• Use both micro and macro whitespace. Micro whitespace improves readability by putting sufficient space between words and paragraphs. Meanwhile, macro whitespace surrounds larger elements such as the website logo or headings, making the site design balanced and less cluttered.
  • Be intentional. Consider whether it will enhance or interfere with surrounding elements. Too much whitespace will make your site look empty, whereas too little will make it cluttered.

The online magazine The Pisacco Chronicle is a great example of effective whitespace. Placing whitespace between the main article and the navigation menu helps direct the visitors’ attention to the focal point.

The Picasso Chronicle displays the main article at the center

Grouping

According to the proximity principle, people perceive items near each other as belonging to the same group. If items are grouped incorrectly, visitors will have difficulty understanding your site’s structure and where to direct their attention.

For efficient grouping, there are a few tips to keep in mind, such as:

  • Combine it with whitespace. Use space to group and separate elements according to their functionality.
  • Add extra elements. Borders and backgrounds act as visual cues, distinguishing or grouping elements.

The order form on Adidas’ website is a good example of how grouping relevant information makes sorting information easier.

Adidas' order form displaying placeholders for shipping address, delivery options, contact details, and login credentials.

Textures

Textures are visual elements resembling a three-dimensional surface that gives contrast to your design. They reinforce the site structure, make text-heavy pages more readable, and define your brand’s tone.

For example, the Black Sheep Agency’s website uses texture to add personality and dimension to an otherwise dull solid background, tying the elements together and making the website’s design more refined.

The Black Sheep Agency uses a large font for the site's title, placed at the center.

Here are some web design practices to consider when adding texture to your site:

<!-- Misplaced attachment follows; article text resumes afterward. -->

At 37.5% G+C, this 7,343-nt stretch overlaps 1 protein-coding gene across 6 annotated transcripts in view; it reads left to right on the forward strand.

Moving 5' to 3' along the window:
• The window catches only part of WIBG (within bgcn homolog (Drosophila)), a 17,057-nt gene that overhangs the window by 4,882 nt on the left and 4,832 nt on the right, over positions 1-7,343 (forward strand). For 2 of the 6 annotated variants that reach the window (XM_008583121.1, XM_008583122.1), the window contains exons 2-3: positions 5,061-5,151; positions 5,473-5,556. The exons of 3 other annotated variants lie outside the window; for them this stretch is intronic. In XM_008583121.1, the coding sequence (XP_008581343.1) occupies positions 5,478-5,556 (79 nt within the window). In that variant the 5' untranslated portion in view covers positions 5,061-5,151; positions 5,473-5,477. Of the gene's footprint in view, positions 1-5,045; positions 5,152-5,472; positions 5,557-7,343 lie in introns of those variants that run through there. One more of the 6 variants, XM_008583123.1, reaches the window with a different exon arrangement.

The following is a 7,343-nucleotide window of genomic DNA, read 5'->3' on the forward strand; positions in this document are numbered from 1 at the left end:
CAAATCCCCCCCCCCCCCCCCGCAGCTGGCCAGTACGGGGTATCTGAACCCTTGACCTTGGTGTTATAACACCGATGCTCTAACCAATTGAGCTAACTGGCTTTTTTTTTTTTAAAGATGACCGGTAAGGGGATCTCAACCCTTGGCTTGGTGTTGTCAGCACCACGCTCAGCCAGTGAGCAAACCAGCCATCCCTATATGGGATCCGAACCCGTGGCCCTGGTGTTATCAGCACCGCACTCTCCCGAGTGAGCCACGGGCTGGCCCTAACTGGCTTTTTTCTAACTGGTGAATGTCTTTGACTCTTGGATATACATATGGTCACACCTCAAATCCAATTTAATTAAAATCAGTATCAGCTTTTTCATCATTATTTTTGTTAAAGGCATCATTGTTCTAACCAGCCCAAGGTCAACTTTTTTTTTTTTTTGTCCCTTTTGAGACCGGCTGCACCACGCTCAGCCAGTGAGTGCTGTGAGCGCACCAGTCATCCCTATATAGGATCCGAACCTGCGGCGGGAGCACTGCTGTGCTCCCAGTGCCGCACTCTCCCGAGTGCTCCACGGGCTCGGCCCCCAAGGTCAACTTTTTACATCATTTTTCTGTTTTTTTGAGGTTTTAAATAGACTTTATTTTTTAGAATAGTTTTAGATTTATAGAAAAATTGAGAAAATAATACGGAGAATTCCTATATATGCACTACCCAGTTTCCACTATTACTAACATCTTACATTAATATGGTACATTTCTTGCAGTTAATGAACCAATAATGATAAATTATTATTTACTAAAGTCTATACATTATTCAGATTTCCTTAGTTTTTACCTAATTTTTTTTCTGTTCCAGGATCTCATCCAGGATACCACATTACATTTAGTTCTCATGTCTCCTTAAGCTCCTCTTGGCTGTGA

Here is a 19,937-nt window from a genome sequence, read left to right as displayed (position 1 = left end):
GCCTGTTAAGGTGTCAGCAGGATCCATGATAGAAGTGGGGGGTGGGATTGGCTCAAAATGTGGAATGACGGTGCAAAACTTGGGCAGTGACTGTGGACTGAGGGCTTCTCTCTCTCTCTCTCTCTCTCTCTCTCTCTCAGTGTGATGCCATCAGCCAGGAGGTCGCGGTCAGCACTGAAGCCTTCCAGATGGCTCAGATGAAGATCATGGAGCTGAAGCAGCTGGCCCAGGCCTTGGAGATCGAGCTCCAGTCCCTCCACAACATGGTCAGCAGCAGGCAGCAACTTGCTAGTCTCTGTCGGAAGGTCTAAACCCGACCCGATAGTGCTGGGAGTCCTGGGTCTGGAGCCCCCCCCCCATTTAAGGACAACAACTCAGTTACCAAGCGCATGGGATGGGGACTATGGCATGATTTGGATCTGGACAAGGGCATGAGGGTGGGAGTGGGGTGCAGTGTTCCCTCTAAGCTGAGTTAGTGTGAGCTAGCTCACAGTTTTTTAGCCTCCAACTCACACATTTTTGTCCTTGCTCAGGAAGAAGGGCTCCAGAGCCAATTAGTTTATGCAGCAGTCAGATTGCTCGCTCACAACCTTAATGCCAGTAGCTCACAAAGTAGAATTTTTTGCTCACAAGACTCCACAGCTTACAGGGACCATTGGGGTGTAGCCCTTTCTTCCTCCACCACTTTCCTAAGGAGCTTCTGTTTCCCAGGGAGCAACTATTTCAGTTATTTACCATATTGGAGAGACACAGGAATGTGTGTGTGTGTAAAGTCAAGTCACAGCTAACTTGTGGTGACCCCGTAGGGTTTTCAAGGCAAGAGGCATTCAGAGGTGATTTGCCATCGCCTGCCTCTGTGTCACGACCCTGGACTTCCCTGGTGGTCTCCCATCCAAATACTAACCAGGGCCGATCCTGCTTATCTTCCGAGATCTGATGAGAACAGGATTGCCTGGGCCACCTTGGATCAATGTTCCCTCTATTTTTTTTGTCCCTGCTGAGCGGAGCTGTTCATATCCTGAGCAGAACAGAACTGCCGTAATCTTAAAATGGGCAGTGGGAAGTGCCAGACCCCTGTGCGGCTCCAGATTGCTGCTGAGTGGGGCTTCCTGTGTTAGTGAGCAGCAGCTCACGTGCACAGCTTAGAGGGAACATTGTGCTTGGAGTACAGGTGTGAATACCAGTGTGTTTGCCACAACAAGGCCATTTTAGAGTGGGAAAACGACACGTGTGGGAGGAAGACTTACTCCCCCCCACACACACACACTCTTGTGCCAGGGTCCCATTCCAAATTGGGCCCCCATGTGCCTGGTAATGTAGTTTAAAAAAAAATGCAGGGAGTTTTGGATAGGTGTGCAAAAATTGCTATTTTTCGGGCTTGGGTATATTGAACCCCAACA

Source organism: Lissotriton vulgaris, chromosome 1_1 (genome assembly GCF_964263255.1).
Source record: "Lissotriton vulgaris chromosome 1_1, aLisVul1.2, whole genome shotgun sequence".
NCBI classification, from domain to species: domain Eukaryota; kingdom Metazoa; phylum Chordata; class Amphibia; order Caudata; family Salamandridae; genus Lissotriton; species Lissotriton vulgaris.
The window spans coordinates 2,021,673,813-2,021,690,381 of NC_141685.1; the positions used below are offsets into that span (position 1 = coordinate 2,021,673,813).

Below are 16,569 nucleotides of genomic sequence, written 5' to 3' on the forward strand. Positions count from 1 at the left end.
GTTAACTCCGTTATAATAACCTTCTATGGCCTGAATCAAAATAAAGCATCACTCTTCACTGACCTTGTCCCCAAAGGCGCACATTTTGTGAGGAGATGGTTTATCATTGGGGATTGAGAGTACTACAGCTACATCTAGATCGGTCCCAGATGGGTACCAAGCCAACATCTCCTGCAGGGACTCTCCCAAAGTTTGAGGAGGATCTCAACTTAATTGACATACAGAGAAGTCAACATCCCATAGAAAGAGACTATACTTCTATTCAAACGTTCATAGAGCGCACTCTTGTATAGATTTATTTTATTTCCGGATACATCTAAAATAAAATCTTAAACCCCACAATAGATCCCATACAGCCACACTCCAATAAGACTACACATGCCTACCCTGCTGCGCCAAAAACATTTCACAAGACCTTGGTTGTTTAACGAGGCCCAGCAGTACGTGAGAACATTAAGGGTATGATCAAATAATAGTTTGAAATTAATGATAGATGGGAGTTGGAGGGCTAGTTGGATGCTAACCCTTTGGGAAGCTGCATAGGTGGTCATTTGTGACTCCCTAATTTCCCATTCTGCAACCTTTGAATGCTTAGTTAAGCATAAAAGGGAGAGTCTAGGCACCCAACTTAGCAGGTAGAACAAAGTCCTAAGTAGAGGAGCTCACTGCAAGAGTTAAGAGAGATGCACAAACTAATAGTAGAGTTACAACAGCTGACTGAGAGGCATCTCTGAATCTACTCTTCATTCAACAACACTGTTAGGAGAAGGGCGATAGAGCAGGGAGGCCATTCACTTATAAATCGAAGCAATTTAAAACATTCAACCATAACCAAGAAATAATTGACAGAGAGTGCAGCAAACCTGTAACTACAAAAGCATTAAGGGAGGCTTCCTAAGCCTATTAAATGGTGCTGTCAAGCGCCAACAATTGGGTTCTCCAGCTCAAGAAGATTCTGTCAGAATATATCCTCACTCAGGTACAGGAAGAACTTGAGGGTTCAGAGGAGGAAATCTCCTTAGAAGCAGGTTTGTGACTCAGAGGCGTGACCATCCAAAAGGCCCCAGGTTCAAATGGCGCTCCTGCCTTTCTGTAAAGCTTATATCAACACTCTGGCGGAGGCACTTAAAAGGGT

• Aim for simplicity. Too much texture can overwhelm visitors and divert their attention away from your content.
  • Define its purpose. Use textures intentionally, whether dividing sections or highlighting images.
  • Keep the text readable. Textures shouldn’t be the center of attention or overshadow important information.

Visuals

High-quality images and videos can make your website visually appealing and keep visitors engaged. When adding them to your site, here are website design best practices to consider:

  • Feature a hero image. Displayed in the upper section of a page, a hero image provides the first impression of your brand and helps build trust with visitors.
Garoa's website features a hero image of a woman and the text "Treat your skin in every season" at the center
  • Use carousels carefully. Poorly designed carousels may become a distraction, reduce accessibility, or even look like ads, prompting visitors to scroll past the content. So, keep each slide simple and relevant, and allow visitors to control their flow.
  • Add responsive images and videos. Responsive design ensures images are properly displayed regardless of the screen size or device. Moreover, make sure to optimize all images so they load faster.
  • Pay attention to the image formats. Choosing the correct image formats can help improve your site’s performance and user experience.

Navigation

Another important aspect is ensuring visitors can seamlessly navigate your site and locate important information.